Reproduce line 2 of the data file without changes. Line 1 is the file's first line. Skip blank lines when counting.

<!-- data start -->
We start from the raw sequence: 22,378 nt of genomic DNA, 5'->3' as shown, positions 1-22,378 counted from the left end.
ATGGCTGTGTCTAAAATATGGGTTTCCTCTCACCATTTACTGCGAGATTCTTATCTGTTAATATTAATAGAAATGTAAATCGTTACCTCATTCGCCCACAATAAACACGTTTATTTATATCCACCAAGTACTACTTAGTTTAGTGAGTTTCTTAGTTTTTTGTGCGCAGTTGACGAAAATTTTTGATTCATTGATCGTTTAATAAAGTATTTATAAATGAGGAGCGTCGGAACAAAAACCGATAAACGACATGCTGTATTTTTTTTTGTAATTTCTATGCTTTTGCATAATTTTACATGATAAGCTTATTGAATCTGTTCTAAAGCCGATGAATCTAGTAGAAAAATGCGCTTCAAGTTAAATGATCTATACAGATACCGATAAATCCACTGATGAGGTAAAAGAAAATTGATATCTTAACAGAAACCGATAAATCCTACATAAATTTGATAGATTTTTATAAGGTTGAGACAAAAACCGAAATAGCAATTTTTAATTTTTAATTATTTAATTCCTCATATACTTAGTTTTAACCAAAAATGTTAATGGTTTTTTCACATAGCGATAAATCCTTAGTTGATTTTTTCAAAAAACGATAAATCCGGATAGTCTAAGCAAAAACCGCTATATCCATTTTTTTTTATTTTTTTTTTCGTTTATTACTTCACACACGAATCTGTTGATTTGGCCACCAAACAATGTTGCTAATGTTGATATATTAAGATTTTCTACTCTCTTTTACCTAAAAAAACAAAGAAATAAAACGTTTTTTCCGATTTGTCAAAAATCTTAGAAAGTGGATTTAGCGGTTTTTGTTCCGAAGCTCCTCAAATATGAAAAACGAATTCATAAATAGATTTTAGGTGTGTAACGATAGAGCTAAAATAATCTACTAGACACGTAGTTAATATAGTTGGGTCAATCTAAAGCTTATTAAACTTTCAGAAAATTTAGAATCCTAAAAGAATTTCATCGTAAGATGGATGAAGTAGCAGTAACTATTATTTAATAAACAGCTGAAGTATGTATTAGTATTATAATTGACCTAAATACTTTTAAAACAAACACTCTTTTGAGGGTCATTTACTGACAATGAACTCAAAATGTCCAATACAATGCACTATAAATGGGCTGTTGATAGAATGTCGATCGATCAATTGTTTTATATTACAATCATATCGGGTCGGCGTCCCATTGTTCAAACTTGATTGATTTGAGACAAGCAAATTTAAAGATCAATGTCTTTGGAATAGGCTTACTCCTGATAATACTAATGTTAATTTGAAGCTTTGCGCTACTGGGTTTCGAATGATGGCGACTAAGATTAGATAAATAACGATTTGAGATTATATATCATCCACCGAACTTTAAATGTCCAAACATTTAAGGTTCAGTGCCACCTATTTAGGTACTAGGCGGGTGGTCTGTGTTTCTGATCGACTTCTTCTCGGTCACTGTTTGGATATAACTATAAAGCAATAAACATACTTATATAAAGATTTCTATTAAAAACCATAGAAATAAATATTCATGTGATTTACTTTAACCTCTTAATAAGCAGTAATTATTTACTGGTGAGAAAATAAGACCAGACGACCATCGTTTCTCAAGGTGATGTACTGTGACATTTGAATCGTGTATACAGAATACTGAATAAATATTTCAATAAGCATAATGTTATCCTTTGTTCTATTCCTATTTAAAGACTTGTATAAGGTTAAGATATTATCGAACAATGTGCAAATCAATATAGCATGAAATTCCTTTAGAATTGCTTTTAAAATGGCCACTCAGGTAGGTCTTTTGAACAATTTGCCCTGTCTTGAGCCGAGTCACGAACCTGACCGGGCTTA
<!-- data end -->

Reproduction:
ATGGCTGTGTCTAAAATATGGGTTTCCTCTCACCATTTACTGCGAGATTCTTATCTGTTAATATTAATAGAAATGTAAATCGTTACCTCATTCGCCCACAATAAACACGTTTATTTATATCCACCAAGTACTACTTAGTTTAGTGAGTTTCTTAGTTTTTTGTGCGCAGTTGACGAAAATTTTTGATTCATTGATCGTTTAATAAAGTATTTATAAATGAGGAGCGTCGGAACAAAAACCGATAAACGACATGCTGTATTTTTTTTTGTAATTTCTATGCTTTTGCATAATTTTACATGATAAGCTTATTGAATCTGTTCTAAAGCCGATGAATCTAGTAGAAAAATGCGCTTCAAGTTAAATGATCTATACAGATACCGATAAATCCACTGATGAGGTAAAAGAAAATTGATATCTTAACAGAAACCGATAAATCCTACATAAATTTGATAGATTTTTATAAGGTTGAGACAAAAACCGAAATAGCAATTTTTAATTTTTAATTATTTAATTCCTCATATACTTAGTTTTAACCAAAAATGTTAATGGTTTTTTCACATAGCGATAAATCCTTAGTTGATTTTTTCAAAAAACGATAAATCCGGATAGTCTAAGCAAAAACCGCTATATCCATTTTTTTTTATTTTTTTTTTCGTTTATTACTTCACACACGAATCTGTTGATTTGGCCACCAAACAATGTTGCTAATGTTGATATATTAAGATTTTCTACTCTCTTTTACCTAAAAAAACAAAGAAATAAAACGTTTTTTCCGATTTGTCAAAAATCTTAGAAAGTGGATTTAGCGGTTTTTGTTCCGAAGCTCCTCAAATATGAAAAACGAATTCATAAATAGATTTTAGGTGTGTAACGATAGAGCTAAAATAATCTACTAGACACGTAGTTAATATAGTTGGGTCAATCTAAAGCTTATTAAACTTTCAGAAAATTTAGAATCCTAAAAGAATTTCATCGTAAGATGGATGAAGTAGCAGTAACTATTATTTAATAAACAGCTGAAGTATGTATTAGTATTATAATTGACCTAAATACTTTTAAAACAAACACTCTTTTGAGGGTCATTTACTGACAATGAACTCAAAATGTCCAATACAATGCACTATAAATGGGCTGTTGATAGAATGTCGATCGATCAATTGTTTTATATTACAATCATATCGGGTCGGCGTCCCATTGTTCAAACTTGATTGATTTGAGACAAGCAAATTTAAAGATCAATGTCTTTGGAATAGGCTTACTCCTGATAATACTAATGTTAATTTGAAGCTTTGCGCTACTGGGTTTCGAATGATGGCGACTAAGATTAGATAAATAACGATTTGAGATTATATATCATCCACCGAACTTTAAATGTCCAAACATTTAAGGTTCAGTGCCACCTATTTAGGTACTAGGCGGGTGGTCTGTGTTTCTGATCGACTTCTTCTCGGTCACTGTTTGGATATAACTATAAAGCAATAAACATACTTATATAAAGATTTCTATTAAAAACCATAGAAATAAATATTCATGTGATTTACTTTAACCTCTTAATAAGCAGTAATTATTTACTGGTGAGAAAATAAGACCAGACGACCATCGTTTCTCAAGGTGATGTACTGTGACATTTGAATCGTGTATACAGAATACTGAATAAATATTTCAATAAGCATAATGTTATCCTTTGTTCTATTCCTATTTAAAGACTTGTATAAGGTTAAGATATTATCGAACAATGTGCAAATCAATATAGCATGAAATTCCTTTAGAATTGCTTTTAAAATGGCCACTCAGGTAGGTCTTTTGAACAATTTGCCCTGTCTTGAGCCGAGTCACGAACCTGACCGGGCTTA